A CT (CAT) Scan stands for Computerized (Axial) Tomography. The CT scanning device takes x-rays from many different angles and uses a computer to assemble them into a series of cross sections or ‘slices’ to provide a detailed look at the inside of the body. The CT Scan has proven to be effective in locating acoustic neuromas, although small tumors that are still confined to the internal auditory canal may not show up on standard CT Scans. To assist in providing the clearest possible scan, the patient may be given an injection of ‘contrast medium’ dye before the scan begins to make the images clearer.

MRI stands for Magnetic Resonance Imaging. An MRI Scan is a radiology technique that uses magnetism, radio waves, and advanced computer technology to produce images of body structures. The image and resolution produced by MRI is very detailed and can detect tiny changes of structures within the body. In the case of diagnosis for acoustic neuroma, gadolinium, a contrast agent, is used to increase the accuracy of the images. Gadolinium enhances the tumor making it easier to see.


The treatment goal for any benign brain tumor is to eliminate the tumor while preserving neurological function. Because of their location in proximity to delicate brain structures, acoustic neuromas are a complicated treatment problem. The best care for the patient with acoustic neuroma is provided by specialized professionals who have significant and on-going experience in their treatment. An acoustic neuroma is one of the small number or brain tumors that must be attended to by physicians who specialize in and frequently treat this condition.

Because acoustic neuromas are a typically benign, slow-growing tumors, the necessity for treatment is not usually urgent, allowing patients time to research their treatment options and find an experienced team to manage their care. Patients who choose to have their acoustic neuroma monitored rather than have radiation therapy or surgery, generally do not exhibit significant changes in the tumor over time. For those patients who require immediate treatment of their acoustic neuroma either because of its size, its growth or change in shape or the urgency of their symptoms, surgical removal of the tumor is the preferred method of treatment.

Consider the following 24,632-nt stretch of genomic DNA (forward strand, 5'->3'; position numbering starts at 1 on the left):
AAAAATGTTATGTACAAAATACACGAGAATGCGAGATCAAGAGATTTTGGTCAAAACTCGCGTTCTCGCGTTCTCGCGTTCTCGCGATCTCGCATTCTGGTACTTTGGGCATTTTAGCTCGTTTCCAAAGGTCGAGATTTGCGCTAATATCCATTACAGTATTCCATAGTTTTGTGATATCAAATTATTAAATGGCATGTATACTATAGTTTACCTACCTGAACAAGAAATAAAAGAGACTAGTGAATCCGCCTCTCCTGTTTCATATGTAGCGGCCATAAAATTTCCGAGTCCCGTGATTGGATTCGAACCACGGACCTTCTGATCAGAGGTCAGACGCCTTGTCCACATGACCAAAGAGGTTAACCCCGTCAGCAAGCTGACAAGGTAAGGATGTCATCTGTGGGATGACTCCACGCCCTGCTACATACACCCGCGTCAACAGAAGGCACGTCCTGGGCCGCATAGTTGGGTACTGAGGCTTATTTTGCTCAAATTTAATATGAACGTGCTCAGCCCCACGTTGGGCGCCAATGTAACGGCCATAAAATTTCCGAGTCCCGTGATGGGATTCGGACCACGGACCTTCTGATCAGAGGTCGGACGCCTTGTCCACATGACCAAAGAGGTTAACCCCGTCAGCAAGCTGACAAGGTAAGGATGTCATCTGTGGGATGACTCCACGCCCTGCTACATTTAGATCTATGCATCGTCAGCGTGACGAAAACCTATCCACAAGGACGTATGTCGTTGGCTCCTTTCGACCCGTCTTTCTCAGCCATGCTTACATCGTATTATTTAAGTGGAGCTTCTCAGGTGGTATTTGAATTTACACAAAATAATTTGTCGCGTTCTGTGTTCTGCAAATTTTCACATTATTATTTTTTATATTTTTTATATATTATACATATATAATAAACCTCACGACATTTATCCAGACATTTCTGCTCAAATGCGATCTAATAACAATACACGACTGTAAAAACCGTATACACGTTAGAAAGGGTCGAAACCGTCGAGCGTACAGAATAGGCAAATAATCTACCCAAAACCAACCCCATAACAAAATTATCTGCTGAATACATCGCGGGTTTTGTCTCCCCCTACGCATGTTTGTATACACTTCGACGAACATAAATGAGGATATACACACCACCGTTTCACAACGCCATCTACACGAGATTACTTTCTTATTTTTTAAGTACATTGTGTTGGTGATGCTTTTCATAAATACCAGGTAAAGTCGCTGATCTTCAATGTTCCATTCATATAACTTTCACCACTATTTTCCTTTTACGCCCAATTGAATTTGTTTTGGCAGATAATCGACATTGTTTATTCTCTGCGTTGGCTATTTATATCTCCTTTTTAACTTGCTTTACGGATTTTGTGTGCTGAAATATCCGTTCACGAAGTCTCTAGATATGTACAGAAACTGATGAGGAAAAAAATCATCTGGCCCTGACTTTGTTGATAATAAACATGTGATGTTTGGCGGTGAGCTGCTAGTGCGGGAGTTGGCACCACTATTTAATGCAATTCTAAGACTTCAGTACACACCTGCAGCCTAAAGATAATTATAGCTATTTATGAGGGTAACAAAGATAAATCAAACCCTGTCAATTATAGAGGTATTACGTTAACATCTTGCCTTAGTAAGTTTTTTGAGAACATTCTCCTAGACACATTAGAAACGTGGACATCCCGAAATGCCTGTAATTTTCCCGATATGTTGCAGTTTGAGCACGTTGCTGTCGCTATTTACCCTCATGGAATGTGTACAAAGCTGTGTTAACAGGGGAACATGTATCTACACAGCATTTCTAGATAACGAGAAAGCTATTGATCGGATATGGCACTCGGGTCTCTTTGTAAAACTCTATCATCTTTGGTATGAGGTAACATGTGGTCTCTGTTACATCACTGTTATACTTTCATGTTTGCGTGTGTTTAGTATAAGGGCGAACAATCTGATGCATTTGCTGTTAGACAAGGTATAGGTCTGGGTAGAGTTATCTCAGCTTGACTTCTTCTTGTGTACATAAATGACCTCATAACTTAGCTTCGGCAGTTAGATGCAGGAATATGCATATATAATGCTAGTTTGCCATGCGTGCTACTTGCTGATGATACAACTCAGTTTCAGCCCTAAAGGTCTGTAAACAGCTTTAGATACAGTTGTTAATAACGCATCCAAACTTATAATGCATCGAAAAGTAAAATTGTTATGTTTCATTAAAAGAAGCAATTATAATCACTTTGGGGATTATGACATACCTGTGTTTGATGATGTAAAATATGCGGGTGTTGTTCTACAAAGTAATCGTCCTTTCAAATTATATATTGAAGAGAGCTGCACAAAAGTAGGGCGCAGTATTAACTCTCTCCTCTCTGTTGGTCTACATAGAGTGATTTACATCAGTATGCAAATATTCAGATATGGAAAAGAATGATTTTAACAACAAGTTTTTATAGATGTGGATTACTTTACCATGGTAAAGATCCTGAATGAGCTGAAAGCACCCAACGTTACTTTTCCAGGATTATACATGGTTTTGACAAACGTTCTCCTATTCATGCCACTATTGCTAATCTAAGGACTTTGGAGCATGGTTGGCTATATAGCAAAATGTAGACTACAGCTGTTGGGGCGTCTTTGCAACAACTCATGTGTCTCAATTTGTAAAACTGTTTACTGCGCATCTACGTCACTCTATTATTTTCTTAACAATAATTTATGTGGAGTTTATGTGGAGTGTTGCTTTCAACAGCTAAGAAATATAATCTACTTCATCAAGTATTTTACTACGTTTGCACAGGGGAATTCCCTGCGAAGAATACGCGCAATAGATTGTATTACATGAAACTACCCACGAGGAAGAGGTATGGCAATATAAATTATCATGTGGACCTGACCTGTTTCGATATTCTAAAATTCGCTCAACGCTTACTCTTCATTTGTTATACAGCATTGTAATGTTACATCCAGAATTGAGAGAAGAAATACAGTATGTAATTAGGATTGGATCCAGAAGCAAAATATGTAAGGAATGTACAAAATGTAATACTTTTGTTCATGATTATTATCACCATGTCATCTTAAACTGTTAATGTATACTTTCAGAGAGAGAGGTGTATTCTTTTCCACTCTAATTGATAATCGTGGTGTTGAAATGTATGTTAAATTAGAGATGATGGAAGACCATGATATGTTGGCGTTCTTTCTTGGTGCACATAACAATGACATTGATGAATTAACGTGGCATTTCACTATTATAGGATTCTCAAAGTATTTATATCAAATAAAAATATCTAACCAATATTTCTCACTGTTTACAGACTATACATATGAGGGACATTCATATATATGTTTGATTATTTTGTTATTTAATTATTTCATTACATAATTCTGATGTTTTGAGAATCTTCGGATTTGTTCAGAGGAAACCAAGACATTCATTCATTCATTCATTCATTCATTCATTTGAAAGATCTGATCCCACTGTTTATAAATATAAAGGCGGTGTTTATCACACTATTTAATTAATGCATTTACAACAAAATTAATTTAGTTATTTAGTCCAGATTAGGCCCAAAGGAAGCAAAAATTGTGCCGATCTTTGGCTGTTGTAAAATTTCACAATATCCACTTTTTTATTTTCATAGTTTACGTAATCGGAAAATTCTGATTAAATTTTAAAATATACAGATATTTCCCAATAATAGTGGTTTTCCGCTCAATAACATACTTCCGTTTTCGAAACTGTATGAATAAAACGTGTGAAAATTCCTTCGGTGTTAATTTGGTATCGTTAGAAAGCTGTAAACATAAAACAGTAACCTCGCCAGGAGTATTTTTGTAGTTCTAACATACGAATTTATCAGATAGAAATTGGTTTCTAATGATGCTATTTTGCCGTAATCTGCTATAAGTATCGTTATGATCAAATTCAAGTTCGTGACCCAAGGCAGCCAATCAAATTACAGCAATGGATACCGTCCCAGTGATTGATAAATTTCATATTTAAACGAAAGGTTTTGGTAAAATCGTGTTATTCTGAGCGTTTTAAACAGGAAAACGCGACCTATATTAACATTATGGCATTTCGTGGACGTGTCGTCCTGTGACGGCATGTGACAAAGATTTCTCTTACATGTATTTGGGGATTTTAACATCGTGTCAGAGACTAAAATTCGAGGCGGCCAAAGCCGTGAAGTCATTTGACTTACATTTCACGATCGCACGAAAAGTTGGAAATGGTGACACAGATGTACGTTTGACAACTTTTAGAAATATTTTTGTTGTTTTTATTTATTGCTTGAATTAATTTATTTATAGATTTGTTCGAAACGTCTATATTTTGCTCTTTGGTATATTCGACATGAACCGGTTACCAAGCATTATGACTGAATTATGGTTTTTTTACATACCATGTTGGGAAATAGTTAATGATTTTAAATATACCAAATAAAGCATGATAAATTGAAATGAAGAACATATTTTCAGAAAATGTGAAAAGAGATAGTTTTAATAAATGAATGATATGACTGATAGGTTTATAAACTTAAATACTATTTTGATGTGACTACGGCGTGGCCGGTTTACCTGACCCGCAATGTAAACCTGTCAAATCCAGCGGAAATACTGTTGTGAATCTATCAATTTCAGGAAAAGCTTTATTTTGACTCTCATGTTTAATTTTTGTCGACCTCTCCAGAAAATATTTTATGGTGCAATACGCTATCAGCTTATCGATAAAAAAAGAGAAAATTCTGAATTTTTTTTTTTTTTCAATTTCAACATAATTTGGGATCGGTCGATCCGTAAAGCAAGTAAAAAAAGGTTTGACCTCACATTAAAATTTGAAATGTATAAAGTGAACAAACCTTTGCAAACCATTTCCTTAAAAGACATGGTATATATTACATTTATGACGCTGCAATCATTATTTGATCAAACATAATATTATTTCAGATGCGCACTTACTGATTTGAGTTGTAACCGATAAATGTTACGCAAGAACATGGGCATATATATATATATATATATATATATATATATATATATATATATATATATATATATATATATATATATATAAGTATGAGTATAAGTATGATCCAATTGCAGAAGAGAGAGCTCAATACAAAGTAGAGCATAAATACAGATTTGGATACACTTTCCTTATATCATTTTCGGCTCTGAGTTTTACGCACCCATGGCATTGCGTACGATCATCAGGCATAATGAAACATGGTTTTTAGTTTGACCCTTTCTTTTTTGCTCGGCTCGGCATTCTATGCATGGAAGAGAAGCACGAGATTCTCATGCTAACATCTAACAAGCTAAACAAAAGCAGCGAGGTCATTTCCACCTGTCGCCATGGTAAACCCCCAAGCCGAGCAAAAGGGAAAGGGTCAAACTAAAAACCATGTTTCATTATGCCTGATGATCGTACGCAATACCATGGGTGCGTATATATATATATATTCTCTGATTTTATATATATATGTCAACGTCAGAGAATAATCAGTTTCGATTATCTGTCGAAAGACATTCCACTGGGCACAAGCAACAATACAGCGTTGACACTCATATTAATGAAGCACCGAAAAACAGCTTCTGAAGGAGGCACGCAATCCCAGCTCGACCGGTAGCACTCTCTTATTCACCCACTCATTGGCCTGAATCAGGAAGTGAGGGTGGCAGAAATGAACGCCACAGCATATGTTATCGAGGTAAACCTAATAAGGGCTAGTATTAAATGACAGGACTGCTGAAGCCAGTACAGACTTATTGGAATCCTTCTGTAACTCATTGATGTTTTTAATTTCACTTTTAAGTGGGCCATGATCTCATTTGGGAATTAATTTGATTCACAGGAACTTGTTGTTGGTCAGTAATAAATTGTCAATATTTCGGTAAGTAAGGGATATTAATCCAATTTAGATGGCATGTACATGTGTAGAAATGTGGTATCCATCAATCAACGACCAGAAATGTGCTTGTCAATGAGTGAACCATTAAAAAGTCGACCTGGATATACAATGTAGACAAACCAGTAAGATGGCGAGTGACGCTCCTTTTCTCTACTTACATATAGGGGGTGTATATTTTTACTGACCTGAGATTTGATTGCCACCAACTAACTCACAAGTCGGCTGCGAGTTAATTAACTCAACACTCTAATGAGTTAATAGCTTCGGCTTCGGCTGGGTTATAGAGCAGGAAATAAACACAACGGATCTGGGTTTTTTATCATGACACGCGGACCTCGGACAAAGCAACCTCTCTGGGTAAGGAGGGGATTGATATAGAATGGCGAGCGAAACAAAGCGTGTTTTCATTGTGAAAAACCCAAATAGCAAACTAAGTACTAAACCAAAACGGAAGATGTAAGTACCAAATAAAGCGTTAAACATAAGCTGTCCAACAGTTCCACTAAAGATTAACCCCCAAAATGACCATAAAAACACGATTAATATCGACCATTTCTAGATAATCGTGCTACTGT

Surgical Therapy
Since the early 1960′s, surgeons affilaited with the House Ear and Neurosurgery center have been at the forefront of innovations in the surgical treatment of acoustic neuromas. Many of the most significant advances in surgical approaches to the skull base have originated from House Clinic surgeons. Each year, more than 200 patients with acoustic neuromas are treated by our affiliated members of our surgical team; more than at any other center in the world.

The two main concerns that patients typically have in the surgical treatment of acoustic neuromas is preservation of facial nerve function and of hearing. Normal movement of the face on each side is controlled by the facial nerve. Any disruption leads to a loss of normal muscular tone and movement in that side of the face. The House Ear and Neurosurgery Center affiliated surgeons have a facial nerve preservation success rate of greater than 98%.

As for hearing preservation the size of the acoustic neuroma and how well the patient hears prior to surgery are influential factors. If the results of the patient’s hearing test indicate that the hearing level is sufficient to indicate a reasonable chance of success with saving the hearing during surgery, then a surgical approach is selected that is designed to save hearing. Otherwise, it may be advisable to choose a treatment approach that sacrifices hearing in order to completelly remove the tumor.

Most patients with adequate pre-operative hearing levels have small tumors which are mostly confined to the internal auditory canal. In these cases, the House Ear and Neurosurgery Center routinely recommends and performs a middle fossa approach*. In patients with small tumors who have been operated by the middle fossa* approach by surgeon sffiliated with the House Ear and Neurosurgery Center since 1992, good hearing has been preserved in roughly two thirds of those patients. Any measurable level of hearing was preserved in eighty percent (80%) of those patients.